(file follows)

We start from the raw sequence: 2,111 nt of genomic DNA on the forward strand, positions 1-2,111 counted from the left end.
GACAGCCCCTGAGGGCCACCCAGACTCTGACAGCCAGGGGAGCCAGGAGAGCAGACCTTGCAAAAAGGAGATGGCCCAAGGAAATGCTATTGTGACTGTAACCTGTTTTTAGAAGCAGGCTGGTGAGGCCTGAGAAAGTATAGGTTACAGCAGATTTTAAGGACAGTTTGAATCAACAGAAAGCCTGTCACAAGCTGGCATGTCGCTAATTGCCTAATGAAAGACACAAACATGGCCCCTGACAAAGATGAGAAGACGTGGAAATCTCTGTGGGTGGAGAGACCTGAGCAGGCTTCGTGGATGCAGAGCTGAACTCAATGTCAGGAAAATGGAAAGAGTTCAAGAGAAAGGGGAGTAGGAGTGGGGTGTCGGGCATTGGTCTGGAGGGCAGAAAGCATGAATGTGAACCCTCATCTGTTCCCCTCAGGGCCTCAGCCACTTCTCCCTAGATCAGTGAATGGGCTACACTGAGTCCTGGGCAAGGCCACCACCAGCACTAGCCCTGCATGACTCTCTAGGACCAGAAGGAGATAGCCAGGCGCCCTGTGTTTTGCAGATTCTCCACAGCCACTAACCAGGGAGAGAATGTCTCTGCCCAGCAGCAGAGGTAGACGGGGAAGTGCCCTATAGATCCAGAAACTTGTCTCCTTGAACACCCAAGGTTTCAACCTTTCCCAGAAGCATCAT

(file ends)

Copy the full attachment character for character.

We start from the raw sequence: 2,111 nt of genomic DNA on the forward strand, positions 1-2,111 counted from the left end.
GACAGCCCCTGAGGGCCACCCAGACTCTGACAGCCAGGGGAGCCAGGAGAGCAGACCTTGCAAAAAGGAGATGGCCCAAGGAAATGCTATTGTGACTGTAACCTGTTTTTAGAAGCAGGCTGGTGAGGCCTGAGAAAGTATAGGTTACAGCAGATTTTAAGGACAGTTTGAATCAACAGAAAGCCTGTCACAAGCTGGCATGTCGCTAATTGCCTAATGAAAGACACAAACATGGCCCCTGACAAAGATGAGAAGACGTGGAAATCTCTGTGGGTGGAGAGACCTGAGCAGGCTTCGTGGATGCAGAGCTGAACTCAATGTCAGGAAAATGGAAAGAGTTCAAGAGAAAGGGGAGTAGGAGTGGGGTGTCGGGCATTGGTCTGGAGGGCAGAAAGCATGAATGTGAACCCTCATCTGTTCCCCTCAGGGCCTCAGCCACTTCTCCCTAGATCAGTGAATGGGCTACACTGAGTCCTGGGCAAGGCCACCACCAGCACTAGCCCTGCATGACTCTCTAGGACCAGAAGGAGATAGCCAGGCGCCCTGTGTTTTGCAGATTCTCCACAGCCACTAACCAGGGAGAGAATGTCTCTGCCCAGCAGCAGAGGTAGACGGGGAAGTGCCCTATAGATCCAGAAACTTGTCTCCTTGAACACCCAAGGTTTCAACCTTTCCCAGAAGCATCAT